Voyeuristic Reading, or Creating Compassion
Toward the end of 2022, I found myself on a long car ride by myself. Road-trips aren’t new in my family, but this was the first time in a very long time that I’d done one solo. There was no one to ask me to stop for drinks or restroom breaks. No one else commandeered the radio or told me to drive faster or slower or better.
But also, there was no one to talk to.
After catching up with all my friends and family that I literally never, ever call on the phone, I remembered something wonderful: audiobooks!
I hadn’t really planned ahead for the no-internet-reception of the rural South, so the only audiobook that I had already downloaded and could play wirelessly was Greenlights, read by the author Matthew McConaughey. So, wanting something like company, I hit play on the book, and for the next few hours, I listened to his familiar Texas drawl while he read to me the story of his life. And, honestly, I fell in love. Not with him, or his movies or life, though all of that was fascinating. (You can read my review here, along with finding many other reviews from books mentioned below).
What I fell in love with was the autobiographic nature of the storytelling. I loved the way in which a memoir spoken by the very person who actually lived it could be both fascinating and relatable. That heartbreak told by the broken one, no matter how famous or rich, for the first time made someone so remote, so distant from my life, so other, feel so… known. Or, maybe he simply seemed knowable?
In any event, that road trip opened a door for me, and I haven’t been able to close it. Since then, I’ve listened to Jeanette McCurdy’s I’m glad my mother is dead, Geena Davis’s Dying of Politeness, Trevor Noah’s Born a Crime, Viola Davis’s Finding Me, Lake Bell’s Inside Voices, Mathew Perry’s Friends, Lovers, and the Big Terrible Thing, Selma Blair’s Mean Baby, and Sarah Polley’s Run Toward the Danger among others. I’ve also sprinkled in shorter autobiographical essays by Mindy Kahling, Chimamanda Ngozi Adichie, and Phoebe Robinson.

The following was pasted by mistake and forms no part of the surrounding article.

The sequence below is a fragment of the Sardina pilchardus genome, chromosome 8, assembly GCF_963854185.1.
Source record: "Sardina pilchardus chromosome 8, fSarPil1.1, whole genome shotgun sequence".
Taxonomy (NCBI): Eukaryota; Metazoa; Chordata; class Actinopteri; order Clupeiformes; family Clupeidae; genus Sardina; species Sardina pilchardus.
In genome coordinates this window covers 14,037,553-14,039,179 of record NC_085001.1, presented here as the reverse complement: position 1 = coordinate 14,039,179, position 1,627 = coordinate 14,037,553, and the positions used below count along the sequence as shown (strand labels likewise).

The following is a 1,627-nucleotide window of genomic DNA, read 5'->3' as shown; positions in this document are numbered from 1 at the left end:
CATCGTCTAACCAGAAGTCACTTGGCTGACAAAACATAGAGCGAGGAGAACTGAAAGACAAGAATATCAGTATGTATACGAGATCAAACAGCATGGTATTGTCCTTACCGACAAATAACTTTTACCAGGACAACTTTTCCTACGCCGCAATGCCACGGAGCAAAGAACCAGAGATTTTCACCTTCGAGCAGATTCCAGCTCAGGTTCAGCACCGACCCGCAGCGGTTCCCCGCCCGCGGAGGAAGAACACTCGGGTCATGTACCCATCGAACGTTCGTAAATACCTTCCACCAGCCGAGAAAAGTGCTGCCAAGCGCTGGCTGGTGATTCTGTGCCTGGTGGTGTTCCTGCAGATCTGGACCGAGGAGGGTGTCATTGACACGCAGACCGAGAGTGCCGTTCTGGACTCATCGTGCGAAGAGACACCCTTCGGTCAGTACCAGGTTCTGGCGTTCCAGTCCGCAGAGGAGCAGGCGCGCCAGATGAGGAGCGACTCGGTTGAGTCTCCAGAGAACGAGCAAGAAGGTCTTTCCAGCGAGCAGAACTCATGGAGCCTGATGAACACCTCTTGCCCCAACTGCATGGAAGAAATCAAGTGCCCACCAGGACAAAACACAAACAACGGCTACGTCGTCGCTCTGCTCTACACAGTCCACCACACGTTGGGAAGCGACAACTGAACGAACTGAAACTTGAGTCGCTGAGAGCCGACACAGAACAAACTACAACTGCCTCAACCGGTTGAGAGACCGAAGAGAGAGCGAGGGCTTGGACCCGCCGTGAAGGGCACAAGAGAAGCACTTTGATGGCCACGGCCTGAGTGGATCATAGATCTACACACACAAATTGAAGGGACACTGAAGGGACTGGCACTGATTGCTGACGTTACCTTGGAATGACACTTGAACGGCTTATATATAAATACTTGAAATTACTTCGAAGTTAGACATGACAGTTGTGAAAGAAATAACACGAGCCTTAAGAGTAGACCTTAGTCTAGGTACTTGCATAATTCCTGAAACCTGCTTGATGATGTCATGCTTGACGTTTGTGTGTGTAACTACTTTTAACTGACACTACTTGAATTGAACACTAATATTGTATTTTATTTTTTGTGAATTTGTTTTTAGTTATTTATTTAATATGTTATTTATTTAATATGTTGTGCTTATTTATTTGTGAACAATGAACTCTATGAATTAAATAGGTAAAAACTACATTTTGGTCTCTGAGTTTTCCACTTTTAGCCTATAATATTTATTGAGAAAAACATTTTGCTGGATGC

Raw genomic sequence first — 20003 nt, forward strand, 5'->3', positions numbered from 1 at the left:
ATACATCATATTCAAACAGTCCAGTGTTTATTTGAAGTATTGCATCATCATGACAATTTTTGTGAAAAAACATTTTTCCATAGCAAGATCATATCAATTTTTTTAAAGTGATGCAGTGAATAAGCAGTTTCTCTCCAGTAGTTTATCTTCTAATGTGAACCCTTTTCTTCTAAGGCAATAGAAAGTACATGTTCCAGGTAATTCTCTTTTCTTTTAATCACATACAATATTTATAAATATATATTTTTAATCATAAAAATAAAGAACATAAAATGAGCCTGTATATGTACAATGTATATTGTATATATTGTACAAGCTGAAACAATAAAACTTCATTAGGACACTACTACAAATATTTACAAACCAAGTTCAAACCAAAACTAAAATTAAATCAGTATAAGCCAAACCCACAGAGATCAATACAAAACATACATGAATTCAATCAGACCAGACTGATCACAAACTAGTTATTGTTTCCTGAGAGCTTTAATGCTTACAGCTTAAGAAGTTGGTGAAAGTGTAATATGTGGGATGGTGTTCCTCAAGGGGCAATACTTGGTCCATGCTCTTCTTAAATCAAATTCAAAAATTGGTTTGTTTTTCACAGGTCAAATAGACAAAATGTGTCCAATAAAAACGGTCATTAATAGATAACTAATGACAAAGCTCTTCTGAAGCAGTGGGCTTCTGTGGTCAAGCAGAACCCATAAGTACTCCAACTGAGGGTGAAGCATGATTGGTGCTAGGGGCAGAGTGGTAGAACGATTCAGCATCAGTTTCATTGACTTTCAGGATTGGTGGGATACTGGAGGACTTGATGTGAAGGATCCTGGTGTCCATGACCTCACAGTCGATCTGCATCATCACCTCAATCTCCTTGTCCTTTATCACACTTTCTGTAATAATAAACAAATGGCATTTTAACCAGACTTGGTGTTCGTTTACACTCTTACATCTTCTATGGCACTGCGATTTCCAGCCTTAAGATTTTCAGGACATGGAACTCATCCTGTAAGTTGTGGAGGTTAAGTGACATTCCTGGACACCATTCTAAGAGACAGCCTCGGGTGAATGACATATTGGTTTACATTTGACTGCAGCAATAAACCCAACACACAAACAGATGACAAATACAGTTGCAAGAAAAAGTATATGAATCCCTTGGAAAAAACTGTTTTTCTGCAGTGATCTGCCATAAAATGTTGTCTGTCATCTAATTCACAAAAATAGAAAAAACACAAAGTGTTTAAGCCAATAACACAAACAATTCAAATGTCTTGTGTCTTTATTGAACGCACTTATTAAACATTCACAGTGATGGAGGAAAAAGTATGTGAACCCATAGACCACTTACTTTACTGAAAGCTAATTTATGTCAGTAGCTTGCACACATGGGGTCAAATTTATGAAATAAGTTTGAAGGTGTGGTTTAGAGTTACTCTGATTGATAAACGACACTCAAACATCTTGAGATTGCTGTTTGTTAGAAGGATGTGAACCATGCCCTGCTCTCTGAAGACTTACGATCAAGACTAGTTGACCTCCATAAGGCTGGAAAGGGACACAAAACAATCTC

Besides the audiobooks, I’ve also read a few in print editions and read some on my Kindle even more recently. But, I keep finding that I want to go back and hear those read aloud to me, like Tyler Merrit’s I Take My Coffee Black, Michelle Obama’s The Light We Carry and Brandon Kyle Goodman’s You Gotta Be You. I’m convinced their voices will change my experience of the stories they tell.
That list is a lot, I know. When I dive into something, I go deep. But, I think the thing that I’ve been loving is that in these stories, no matter how much fame or fortune these folks have achieved, no matter how successful or fabulous the life might seem of the authors (or even how gut-wrenching their stories are), I have found seeds of compassion growing in me while reading.
Dax Shephard once said during an interview on his Armchair Experts podcast that he could fall in love with anyone if they were alone together on a deserted island. I’m not sure I’d go that far, but I definitely feel like I’m understanding better how it’s hard not to love someone when you know their story. Understanding brings connection which fosters connection… or maybe that sequence is reversed?
However it all works, as a reader, and especially as a writer, that’s been a profound lesson. I have a lot more to learn about being human.One more reason my #tbr will never be empty.
So, that reminds me: who should I read next?
In love and laughter,